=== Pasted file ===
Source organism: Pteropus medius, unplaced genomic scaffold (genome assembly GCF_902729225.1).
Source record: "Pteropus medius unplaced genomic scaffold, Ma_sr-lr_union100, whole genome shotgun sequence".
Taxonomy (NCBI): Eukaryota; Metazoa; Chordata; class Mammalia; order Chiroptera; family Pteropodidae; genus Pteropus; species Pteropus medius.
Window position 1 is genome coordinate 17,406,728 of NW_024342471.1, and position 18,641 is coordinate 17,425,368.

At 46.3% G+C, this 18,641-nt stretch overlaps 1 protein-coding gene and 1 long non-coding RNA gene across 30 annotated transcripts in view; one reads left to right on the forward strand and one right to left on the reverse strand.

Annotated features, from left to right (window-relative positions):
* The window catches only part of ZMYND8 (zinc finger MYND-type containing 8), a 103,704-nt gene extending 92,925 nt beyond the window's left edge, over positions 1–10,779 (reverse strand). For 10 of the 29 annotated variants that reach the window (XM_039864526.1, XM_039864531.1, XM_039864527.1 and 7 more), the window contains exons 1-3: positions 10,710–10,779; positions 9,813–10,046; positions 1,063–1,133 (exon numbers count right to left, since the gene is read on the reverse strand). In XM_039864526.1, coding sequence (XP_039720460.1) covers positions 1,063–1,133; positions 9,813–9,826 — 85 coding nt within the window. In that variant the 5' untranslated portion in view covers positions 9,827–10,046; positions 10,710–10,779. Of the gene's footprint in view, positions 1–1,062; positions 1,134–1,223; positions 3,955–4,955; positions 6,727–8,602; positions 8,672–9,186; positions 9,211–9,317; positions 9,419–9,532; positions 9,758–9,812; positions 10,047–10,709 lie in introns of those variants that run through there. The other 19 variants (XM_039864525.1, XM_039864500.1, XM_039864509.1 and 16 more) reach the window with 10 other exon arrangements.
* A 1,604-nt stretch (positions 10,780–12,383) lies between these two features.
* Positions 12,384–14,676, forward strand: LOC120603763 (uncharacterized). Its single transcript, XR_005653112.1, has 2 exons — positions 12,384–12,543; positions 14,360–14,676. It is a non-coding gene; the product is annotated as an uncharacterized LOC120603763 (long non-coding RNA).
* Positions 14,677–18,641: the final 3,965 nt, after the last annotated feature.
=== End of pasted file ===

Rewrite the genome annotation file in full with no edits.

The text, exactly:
Source organism: Pteropus medius, unplaced genomic scaffold (genome assembly GCF_902729225.1).
Source record: "Pteropus medius unplaced genomic scaffold, Ma_sr-lr_union100, whole genome shotgun sequence".
Taxonomy (NCBI): Eukaryota; Metazoa; Chordata; class Mammalia; order Chiroptera; family Pteropodidae; genus Pteropus; species Pteropus medius.
Window position 1 is genome coordinate 17,406,728 of NW_024342471.1, and position 18,641 is coordinate 17,425,368.

At 46.3% G+C, this 18,641-nt stretch overlaps 1 protein-coding gene and 1 long non-coding RNA gene across 30 annotated transcripts in view; one reads left to right on the forward strand and one right to left on the reverse strand.

Annotated features, from left to right (window-relative positions):
* The window catches only part of ZMYND8 (zinc finger MYND-type containing 8), a 103,704-nt gene extending 92,925 nt beyond the window's left edge, over positions 1–10,779 (reverse strand). For 10 of the 29 annotated variants that reach the window (XM_039864526.1, XM_039864531.1, XM_039864527.1 and 7 more), the window contains exons 1-3: positions 10,710–10,779; positions 9,813–10,046; positions 1,063–1,133 (exon numbers count right to left, since the gene is read on the reverse strand). In XM_039864526.1, coding sequence (XP_039720460.1) covers positions 1,063–1,133; positions 9,813–9,826 — 85 coding nt within the window. In that variant the 5' untranslated portion in view covers positions 9,827–10,046; positions 10,710–10,779. Of the gene's footprint in view, positions 1–1,062; positions 1,134–1,223; positions 3,955–4,955; positions 6,727–8,602; positions 8,672–9,186; positions 9,211–9,317; positions 9,419–9,532; positions 9,758–9,812; positions 10,047–10,709 lie in introns of those variants that run through there. The other 19 variants (XM_039864525.1, XM_039864500.1, XM_039864509.1 and 16 more) reach the window with 10 other exon arrangements.
* A 1,604-nt stretch (positions 10,780–12,383) lies between these two features.
* Positions 12,384–14,676, forward strand: LOC120603763 (uncharacterized). Its single transcript, XR_005653112.1, has 2 exons — positions 12,384–12,543; positions 14,360–14,676. It is a non-coding gene; the product is annotated as an uncharacterized LOC120603763 (long non-coding RNA).
* Positions 14,677–18,641: the final 3,965 nt, after the last annotated feature.